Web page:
The IRS does do field audits on individuals, but businesses must undergo field audits more often.  

    Under an IRS Tax Audit?

    We can help! Call now to schedule a free consultation with our experienced tax audit lawyers.

    The IRS Provides 3 Categories for Guidance:

    1. IRS regulations which are generally binding. Even reliance upon temporary regulations will not result in assessing penalties.

    2. The IRS publishes a number of sources known as “official guidance.” This includes Revenue Rulings, Revenue Procedures and a variety of announcements and notices included in bulletins. In theory, taxpayers cannot be assessed penalties and taxes for following this official guidance.

    3. The IRS publishes its “unofficial guidance.” Unofficial guidance can include website articles, press releases, various forms, tax instructions and its FAQs. Though the IRS publishes this information, it also maintains that taxpayers cannot rely upon it. If a taxpayer relies upon this information and later finds out it is wrong, they will still face penalties.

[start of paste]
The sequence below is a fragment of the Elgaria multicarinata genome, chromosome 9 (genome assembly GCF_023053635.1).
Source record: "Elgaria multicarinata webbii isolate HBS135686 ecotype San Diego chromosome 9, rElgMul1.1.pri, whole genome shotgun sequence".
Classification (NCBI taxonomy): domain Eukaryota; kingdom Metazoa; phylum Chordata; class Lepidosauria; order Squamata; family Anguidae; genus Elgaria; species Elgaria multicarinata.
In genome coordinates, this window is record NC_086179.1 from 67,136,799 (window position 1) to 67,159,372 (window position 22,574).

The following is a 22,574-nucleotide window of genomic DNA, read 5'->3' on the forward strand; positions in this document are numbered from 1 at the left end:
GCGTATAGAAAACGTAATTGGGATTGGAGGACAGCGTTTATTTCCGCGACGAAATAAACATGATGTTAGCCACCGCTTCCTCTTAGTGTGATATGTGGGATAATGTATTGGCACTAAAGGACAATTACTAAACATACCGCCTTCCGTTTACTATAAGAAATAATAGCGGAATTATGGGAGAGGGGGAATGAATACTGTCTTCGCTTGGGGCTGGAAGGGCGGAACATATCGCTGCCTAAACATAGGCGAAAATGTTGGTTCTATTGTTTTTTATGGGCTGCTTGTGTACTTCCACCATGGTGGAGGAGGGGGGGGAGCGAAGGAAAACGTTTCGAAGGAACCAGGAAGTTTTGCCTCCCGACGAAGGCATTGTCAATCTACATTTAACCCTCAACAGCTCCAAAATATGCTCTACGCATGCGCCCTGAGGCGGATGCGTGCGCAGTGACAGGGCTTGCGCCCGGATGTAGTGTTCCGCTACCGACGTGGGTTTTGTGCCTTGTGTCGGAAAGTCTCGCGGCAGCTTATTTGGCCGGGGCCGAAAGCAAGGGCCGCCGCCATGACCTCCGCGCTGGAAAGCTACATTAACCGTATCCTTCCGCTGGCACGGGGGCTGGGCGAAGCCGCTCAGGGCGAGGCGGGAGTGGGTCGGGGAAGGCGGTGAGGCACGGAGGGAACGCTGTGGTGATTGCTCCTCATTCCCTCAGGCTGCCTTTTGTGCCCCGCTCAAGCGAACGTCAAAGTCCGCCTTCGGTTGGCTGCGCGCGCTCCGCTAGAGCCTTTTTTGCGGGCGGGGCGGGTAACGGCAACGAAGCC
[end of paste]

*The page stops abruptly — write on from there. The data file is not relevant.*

Guidance changes over time

    What is even worse, all of these materials are subject to change without notice. This means you could follow the unofficial guidance of the IRS and still face a tax audit by the IRS.
    When you have questions concerning tax issues such as what forms to file and what deductions to take, professional advice and representation may be in order. An experienced attorney can assist and, when necessary, raise a defense to the IRS.
    When it’s tax time, the last thing you’ll want to worry about is getting audited. It’s a real possibility, which is why when this happens, immediately retain an attorney for tax audit help. 
    Lawyers that are trained and seasoned can make your tax process a breeze, and can defend and represent you during an audit.
    To find out why these professionals are so necessary, consider the following information.

    Benefits of a Tax Defense Attorney on Your Side